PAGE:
The Lexington Herald-Leader’s Andy Mead reported Friday on the Governor’s recently convened Kentucky Climate Action Plan Council, which consists of representatives from government agencies, industry and business, and the non-profit sector. Justin Maxson, President of MACED, is the only member of the newly formed Kentucky Sustainable Energy Alliance (KySEA) invited to participate on the Council.
The Council’s stated goal is to “identify opportunities for Kentucky to respond to the challenge of global climate change while becoming more energy efficient, more energy independent and spurring economic growth.” In pursuit of this goal, the Council aims to present policy recommendations by the end of 2010.
Given Kentucky’s reliance on coal-fired electricity, there is a potential tension between current coal-based generation and recommendations the Council may make to move towards less carbon-intensive electricity sources.
This energy transition is a move President Obama has advocated for, most recently in Friday’s speech in Baltimore, as reported by Ken Ward. Speaking explicitly about West Virginia, President Obama said:
And I know that West Virginia struggles with unemployment. And I know how important coal is to West Virginia and a lot of the natural resources there. That’s part of the reason why I’ve said that we need a comprehensive energy policy that sets us up for a long-term future.
This transition is not likely to be an easy one. NPR’s Christopher Joyce reports in “The Future of Coal Will Require Hard Choices” the challenges facing a transition from current coal technologies to a lower carbon future.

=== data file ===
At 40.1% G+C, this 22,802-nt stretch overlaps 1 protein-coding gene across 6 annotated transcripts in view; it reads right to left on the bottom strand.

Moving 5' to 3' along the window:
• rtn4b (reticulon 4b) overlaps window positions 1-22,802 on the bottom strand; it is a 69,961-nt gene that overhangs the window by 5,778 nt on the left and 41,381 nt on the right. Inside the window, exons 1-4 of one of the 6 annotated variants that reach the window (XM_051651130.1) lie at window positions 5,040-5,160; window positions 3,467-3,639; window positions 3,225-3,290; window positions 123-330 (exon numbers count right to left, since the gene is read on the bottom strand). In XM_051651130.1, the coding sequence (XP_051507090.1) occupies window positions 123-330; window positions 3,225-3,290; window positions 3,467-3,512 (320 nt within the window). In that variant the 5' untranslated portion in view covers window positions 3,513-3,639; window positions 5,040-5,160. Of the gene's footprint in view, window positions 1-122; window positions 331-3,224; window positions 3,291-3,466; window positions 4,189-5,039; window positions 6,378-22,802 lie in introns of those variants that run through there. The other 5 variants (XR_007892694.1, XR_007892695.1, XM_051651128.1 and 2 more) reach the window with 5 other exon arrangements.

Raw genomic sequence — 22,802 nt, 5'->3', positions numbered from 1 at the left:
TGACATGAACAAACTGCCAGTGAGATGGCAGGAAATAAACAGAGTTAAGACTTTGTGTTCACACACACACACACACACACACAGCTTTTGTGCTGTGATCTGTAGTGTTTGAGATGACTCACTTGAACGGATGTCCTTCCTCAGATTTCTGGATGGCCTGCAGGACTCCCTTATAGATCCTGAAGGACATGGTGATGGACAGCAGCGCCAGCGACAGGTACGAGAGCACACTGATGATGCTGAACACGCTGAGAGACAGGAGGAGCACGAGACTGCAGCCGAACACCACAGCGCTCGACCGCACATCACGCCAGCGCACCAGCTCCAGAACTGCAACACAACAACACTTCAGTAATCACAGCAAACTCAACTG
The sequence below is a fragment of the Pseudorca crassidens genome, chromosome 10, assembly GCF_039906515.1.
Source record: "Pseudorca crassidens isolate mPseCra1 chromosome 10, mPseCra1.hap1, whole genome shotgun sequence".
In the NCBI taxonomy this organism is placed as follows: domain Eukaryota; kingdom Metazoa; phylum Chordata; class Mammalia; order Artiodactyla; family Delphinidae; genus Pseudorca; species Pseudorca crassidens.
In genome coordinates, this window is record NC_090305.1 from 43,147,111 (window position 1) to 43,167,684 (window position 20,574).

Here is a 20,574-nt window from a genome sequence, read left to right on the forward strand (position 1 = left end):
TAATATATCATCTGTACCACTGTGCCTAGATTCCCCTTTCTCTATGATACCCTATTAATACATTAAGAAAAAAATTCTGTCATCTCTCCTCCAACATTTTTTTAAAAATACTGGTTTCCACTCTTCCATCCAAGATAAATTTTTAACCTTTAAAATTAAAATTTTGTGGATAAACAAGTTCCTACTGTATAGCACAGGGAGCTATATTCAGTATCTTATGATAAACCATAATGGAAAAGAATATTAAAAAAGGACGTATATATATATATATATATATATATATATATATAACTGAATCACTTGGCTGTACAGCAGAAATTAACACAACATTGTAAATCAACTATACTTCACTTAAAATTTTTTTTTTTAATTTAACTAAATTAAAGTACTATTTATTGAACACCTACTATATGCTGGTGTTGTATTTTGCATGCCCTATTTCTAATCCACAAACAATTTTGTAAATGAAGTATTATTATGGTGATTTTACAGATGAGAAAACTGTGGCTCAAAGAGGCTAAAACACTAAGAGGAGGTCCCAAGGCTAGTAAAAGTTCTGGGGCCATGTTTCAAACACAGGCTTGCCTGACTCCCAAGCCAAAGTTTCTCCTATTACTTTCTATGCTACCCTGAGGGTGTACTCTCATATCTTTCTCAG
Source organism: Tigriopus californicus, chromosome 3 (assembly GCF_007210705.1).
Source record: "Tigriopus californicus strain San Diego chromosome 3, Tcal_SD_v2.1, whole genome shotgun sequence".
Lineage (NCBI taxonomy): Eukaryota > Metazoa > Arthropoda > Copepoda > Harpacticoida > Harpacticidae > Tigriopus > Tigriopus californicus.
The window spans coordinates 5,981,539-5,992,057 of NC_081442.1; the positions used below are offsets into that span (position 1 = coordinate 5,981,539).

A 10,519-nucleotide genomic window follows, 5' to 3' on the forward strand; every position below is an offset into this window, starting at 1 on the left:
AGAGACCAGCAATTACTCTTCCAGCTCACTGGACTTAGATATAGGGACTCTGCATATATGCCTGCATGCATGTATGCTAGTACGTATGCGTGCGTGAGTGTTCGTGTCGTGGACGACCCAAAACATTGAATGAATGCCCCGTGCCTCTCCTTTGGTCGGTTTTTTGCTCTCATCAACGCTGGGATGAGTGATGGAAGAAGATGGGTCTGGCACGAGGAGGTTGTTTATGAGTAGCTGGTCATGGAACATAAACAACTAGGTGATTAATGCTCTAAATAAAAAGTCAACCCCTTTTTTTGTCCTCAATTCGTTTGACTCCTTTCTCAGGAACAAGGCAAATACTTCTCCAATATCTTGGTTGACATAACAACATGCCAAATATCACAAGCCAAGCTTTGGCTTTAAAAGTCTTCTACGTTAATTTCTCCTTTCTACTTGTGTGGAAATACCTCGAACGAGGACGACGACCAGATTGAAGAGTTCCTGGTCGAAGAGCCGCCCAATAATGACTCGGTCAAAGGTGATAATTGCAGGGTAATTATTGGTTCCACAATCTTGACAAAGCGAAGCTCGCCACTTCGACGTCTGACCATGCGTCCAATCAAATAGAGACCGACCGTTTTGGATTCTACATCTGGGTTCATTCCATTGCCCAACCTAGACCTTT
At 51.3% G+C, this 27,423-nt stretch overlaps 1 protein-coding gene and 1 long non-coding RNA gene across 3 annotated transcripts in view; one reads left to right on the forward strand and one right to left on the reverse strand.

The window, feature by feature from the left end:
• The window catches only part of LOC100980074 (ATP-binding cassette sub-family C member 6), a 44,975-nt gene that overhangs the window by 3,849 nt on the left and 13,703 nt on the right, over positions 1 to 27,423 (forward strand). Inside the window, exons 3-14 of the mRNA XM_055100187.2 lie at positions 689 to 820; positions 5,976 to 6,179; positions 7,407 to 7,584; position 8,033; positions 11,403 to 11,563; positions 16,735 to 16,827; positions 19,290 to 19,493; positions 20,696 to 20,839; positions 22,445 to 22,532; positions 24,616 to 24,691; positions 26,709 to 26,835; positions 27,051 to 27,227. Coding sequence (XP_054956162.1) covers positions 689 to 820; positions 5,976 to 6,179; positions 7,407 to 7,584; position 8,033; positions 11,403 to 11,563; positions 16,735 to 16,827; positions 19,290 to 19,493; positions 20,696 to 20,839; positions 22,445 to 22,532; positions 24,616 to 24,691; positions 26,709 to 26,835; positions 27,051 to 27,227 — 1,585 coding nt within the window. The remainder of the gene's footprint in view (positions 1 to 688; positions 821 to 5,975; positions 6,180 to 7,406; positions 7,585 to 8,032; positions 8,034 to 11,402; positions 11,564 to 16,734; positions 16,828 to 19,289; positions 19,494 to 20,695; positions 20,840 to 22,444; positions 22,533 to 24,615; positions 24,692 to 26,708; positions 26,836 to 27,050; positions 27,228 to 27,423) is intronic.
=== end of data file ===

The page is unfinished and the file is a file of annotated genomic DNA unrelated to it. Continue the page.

The Louisville Courier-Journal’s James Bruggers reports that Kentucky state officials are exploring 42 sites for potential nuclear facilities, in the event that the legislature lifts a 26-year old moratorium on nuclear power. The bill has cleared the Kentucky Senate and is currently before a House committee. Despite the Beshear Administration’s support for expanded nuclear-generating capacity, many challenges, including the issue of waste disposal, persist. John Whitehead details his concerns about the hurdles nuclear power will face in Kentucky, while interpreting the fact that a nuclear option is being discussed in earnest in a coal state as an encouraging sign of action on the climate change issue.
It is exactly this sort of balancing act that the nascent Climate Action Plan Council will need to face. Given the scale of challenges– economic, social and environmental—that hang in the balance the ability to examine policy options and propose solutions in a transparent, public manner will be of the utmost importance to Kentucky’s future.